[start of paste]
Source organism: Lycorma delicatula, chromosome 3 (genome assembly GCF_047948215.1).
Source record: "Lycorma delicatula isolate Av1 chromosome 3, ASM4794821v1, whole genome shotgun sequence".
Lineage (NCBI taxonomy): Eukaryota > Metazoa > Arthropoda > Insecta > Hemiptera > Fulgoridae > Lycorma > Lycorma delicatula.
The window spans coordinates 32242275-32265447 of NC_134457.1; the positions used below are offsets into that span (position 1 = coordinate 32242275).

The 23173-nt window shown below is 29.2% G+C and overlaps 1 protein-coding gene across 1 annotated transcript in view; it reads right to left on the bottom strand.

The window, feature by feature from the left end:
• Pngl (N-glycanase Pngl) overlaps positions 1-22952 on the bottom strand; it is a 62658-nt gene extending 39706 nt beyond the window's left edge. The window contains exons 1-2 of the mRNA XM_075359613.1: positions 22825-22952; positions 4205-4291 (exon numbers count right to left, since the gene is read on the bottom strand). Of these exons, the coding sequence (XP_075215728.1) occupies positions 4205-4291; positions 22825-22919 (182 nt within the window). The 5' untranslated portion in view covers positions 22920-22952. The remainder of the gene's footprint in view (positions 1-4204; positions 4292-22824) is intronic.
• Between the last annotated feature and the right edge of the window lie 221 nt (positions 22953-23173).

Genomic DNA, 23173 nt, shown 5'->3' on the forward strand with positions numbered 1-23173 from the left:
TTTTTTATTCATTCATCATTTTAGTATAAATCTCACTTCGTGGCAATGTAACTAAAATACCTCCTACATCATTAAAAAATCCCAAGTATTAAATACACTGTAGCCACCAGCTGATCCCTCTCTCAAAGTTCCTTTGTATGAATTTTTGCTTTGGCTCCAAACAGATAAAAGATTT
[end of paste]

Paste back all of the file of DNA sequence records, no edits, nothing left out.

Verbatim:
Source organism: Lycorma delicatula, chromosome 3 (genome assembly GCF_047948215.1).
Source record: "Lycorma delicatula isolate Av1 chromosome 3, ASM4794821v1, whole genome shotgun sequence".
Lineage (NCBI taxonomy): Eukaryota > Metazoa > Arthropoda > Insecta > Hemiptera > Fulgoridae > Lycorma > Lycorma delicatula.
The window spans coordinates 32242275-32265447 of NC_134457.1; the positions used below are offsets into that span (position 1 = coordinate 32242275).

The 23173-nt window shown below is 29.2% G+C and overlaps 1 protein-coding gene across 1 annotated transcript in view; it reads right to left on the bottom strand.

The window, feature by feature from the left end:
• Pngl (N-glycanase Pngl) overlaps positions 1-22952 on the bottom strand; it is a 62658-nt gene extending 39706 nt beyond the window's left edge. The window contains exons 1-2 of the mRNA XM_075359613.1: positions 22825-22952; positions 4205-4291 (exon numbers count right to left, since the gene is read on the bottom strand). Of these exons, the coding sequence (XP_075215728.1) occupies positions 4205-4291; positions 22825-22919 (182 nt within the window). The 5' untranslated portion in view covers positions 22920-22952. The remainder of the gene's footprint in view (positions 1-4204; positions 4292-22824) is intronic.
• Between the last annotated feature and the right edge of the window lie 221 nt (positions 22953-23173).

Genomic DNA, 23173 nt, shown 5'->3' on the forward strand with positions numbered 1-23173 from the left:
TTTTTTATTCATTCATCATTTTAGTATAAATCTCACTTCGTGGCAATGTAACTAAAATACCTCCTACATCATTAAAAAATCCCAAGTATTAAATACACTGTAGCCACCAGCTGATCCCTCTCTCAAAGTTCCTTTGTATGAATTTTTGCTTTGGCTCCAAACAGATAAAAGATTT